Ron Wyden Asks President Trump: Why Won't the White House Recognize Pride Month?

No Republican president has ever officially recognized June as a time to celebrate LGBTQ rights and identities.

Sen. Ron Wyden has joined 19 senators in signing a letter to President Donald Trump bemoaning the lack of a White House proclamation declaring June as Pride Month.

"This silence comes amidst a series of policy decisions made by your administration that have hurt the LGBT community," the letter says. It adds that the lack of White House recognition "sends a troubling message to the LGBT community that your administration is not committed to advancing equality for all Americans, regardless of sexual orientation or gender identity."

The letter, which Wyden signed on June 16, also raised concerns over the administration's moves to withdrawal the Justice Department from an LGBT-related court case and his executive order "promoting free speech and religious liberty", which critics saw as granting permission to discriminate against LGBT Americans. The Trump Administration has also been criticized for throwing out protections for transgender students.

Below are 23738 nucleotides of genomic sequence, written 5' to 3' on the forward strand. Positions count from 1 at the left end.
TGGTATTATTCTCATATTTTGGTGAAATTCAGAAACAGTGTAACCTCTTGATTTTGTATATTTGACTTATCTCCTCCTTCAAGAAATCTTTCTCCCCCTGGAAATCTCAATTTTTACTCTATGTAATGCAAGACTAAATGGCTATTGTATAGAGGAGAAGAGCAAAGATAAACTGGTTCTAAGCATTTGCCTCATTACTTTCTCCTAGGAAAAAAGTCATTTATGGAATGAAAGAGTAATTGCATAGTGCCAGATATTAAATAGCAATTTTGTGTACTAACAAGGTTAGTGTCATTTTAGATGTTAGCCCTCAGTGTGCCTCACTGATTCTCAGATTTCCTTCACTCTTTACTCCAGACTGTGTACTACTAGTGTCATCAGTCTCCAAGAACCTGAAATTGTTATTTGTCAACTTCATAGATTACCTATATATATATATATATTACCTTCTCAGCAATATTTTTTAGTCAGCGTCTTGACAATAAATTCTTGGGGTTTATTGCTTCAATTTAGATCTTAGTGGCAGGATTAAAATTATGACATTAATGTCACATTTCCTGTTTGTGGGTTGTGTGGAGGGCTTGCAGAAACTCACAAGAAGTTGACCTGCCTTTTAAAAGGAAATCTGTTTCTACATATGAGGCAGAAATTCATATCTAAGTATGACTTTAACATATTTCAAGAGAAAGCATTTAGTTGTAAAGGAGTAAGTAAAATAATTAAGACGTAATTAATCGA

Former President Bill Clinton started issuing a proclamation of LGBT Pride Month in 1999, a tradition that President Barack Obama continued during his eight-year term. However, no Republican president has ever officially recognized June as a time to celebrate LGBTQ rights and identities – eight years went by during President George W. Bush's term when the White House remained silent on Pride Month.

Wyden has long been an advocate for LGBT rights. He took a political risk in 1995 when he became one of the earliest public supporters of same-sex marriage during his first Senate campaign.

Nearly 10 years later, when a federal court struck down Oregon's ban on same-sex marriage in 2014, he declared it a "significant moment in Oregon's civil rights history, and it's an important step toward equal rights for all Americans."

His office declined further comment, saying the letter speaks for itself.